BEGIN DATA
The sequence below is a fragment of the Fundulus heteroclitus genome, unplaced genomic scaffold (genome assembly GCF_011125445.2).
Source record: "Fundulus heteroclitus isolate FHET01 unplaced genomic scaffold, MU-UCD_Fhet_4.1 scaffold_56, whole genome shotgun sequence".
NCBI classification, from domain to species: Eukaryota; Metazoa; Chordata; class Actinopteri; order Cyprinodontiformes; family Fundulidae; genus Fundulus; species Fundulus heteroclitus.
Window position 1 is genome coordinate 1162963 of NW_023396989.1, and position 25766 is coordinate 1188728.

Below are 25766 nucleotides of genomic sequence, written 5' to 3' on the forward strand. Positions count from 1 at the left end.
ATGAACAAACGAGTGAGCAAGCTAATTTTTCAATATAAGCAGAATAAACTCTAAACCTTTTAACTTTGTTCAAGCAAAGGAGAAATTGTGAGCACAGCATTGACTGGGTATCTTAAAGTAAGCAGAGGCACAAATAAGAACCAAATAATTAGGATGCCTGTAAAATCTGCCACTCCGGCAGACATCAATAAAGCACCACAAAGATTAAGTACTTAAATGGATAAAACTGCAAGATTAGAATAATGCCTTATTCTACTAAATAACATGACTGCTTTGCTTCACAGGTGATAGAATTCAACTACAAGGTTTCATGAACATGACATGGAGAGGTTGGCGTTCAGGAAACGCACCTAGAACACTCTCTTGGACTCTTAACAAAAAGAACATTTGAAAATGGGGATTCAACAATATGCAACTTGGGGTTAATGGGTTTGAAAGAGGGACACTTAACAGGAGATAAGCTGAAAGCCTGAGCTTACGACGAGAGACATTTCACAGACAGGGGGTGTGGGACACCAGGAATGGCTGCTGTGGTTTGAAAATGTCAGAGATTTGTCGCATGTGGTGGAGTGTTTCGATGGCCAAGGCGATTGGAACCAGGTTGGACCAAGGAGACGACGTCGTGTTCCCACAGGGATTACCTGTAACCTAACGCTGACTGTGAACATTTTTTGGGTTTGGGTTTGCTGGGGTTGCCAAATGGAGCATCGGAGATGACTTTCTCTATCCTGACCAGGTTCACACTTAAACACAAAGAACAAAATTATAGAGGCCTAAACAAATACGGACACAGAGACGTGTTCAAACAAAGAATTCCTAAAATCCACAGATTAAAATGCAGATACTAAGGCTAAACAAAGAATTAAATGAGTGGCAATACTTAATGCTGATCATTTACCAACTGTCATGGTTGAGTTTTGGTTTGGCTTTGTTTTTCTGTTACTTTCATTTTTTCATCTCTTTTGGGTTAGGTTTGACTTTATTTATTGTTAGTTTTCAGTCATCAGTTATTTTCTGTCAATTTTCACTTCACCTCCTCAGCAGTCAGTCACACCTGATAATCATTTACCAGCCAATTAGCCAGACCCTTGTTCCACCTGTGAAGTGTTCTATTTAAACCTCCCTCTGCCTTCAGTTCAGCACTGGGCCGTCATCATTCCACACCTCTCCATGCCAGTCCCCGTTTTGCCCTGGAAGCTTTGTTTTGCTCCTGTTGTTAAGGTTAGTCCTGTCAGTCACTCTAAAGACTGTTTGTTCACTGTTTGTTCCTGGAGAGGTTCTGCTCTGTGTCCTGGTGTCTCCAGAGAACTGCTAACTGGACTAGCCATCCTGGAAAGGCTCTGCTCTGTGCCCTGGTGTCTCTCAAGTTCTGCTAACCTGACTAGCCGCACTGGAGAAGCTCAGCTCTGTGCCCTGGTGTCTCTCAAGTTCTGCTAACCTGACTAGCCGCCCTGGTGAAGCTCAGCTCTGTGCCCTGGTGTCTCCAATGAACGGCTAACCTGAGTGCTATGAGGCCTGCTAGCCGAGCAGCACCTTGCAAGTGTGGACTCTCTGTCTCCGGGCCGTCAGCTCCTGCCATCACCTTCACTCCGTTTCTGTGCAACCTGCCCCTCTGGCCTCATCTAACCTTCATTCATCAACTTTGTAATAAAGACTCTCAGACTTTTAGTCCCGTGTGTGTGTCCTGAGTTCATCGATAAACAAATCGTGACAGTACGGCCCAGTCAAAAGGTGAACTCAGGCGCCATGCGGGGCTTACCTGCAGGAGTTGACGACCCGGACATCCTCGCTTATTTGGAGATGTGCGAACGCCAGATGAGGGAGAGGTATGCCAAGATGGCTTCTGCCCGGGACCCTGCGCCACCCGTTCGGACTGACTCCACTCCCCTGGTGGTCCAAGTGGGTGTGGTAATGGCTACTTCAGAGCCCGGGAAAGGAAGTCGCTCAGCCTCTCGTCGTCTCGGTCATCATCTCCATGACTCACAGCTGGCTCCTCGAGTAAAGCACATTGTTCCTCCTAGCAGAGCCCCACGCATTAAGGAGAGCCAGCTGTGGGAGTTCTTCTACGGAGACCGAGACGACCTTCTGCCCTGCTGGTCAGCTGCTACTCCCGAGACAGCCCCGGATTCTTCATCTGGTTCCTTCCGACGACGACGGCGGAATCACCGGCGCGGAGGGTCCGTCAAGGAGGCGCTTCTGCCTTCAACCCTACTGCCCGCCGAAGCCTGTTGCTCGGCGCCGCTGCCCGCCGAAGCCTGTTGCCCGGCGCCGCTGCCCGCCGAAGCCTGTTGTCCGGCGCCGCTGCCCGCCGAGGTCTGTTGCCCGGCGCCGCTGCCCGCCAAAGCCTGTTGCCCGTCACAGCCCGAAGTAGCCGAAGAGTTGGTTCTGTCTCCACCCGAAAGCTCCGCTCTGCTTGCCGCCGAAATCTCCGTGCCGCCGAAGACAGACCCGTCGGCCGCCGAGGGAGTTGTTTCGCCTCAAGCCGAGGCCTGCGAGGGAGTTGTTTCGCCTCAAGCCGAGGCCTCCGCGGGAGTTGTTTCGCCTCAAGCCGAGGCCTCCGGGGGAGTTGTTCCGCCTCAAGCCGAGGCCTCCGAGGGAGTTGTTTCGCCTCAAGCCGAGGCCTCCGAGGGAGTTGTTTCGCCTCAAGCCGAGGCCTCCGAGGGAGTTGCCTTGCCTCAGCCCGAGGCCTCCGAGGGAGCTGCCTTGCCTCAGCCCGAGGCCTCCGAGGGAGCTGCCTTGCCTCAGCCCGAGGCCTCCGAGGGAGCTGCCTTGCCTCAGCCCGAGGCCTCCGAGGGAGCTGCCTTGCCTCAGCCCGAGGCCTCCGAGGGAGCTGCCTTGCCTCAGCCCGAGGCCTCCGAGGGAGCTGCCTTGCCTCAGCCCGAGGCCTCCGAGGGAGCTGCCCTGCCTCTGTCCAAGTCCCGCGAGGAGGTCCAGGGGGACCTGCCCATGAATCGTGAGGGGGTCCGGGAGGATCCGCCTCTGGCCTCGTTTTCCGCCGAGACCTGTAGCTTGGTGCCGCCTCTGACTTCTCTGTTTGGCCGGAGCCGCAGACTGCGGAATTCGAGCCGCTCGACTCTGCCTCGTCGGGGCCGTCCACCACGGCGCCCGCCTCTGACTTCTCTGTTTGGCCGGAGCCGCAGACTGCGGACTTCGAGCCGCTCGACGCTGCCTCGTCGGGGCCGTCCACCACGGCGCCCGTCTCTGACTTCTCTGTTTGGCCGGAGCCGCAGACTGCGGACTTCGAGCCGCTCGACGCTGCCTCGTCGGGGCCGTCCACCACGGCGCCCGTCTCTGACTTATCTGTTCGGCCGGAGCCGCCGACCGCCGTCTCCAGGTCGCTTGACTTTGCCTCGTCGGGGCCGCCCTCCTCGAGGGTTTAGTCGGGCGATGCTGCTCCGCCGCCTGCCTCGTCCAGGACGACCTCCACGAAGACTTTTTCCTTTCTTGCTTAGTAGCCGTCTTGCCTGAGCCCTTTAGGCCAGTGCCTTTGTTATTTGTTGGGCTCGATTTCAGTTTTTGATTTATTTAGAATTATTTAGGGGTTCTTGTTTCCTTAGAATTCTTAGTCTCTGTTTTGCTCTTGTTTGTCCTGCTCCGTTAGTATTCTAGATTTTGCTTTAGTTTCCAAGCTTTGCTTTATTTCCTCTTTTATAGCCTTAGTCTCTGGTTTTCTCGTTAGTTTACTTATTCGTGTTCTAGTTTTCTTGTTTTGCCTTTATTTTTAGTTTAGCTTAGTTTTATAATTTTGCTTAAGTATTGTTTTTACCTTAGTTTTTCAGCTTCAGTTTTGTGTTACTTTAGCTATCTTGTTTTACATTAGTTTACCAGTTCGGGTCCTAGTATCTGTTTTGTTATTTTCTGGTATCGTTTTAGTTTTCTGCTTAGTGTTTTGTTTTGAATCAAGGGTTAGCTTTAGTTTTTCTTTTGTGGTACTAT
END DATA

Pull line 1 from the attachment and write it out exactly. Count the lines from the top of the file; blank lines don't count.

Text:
The sequence below is a fragment of the Fundulus heteroclitus genome, unplaced genomic scaffold (genome assembly GCF_011125445.2).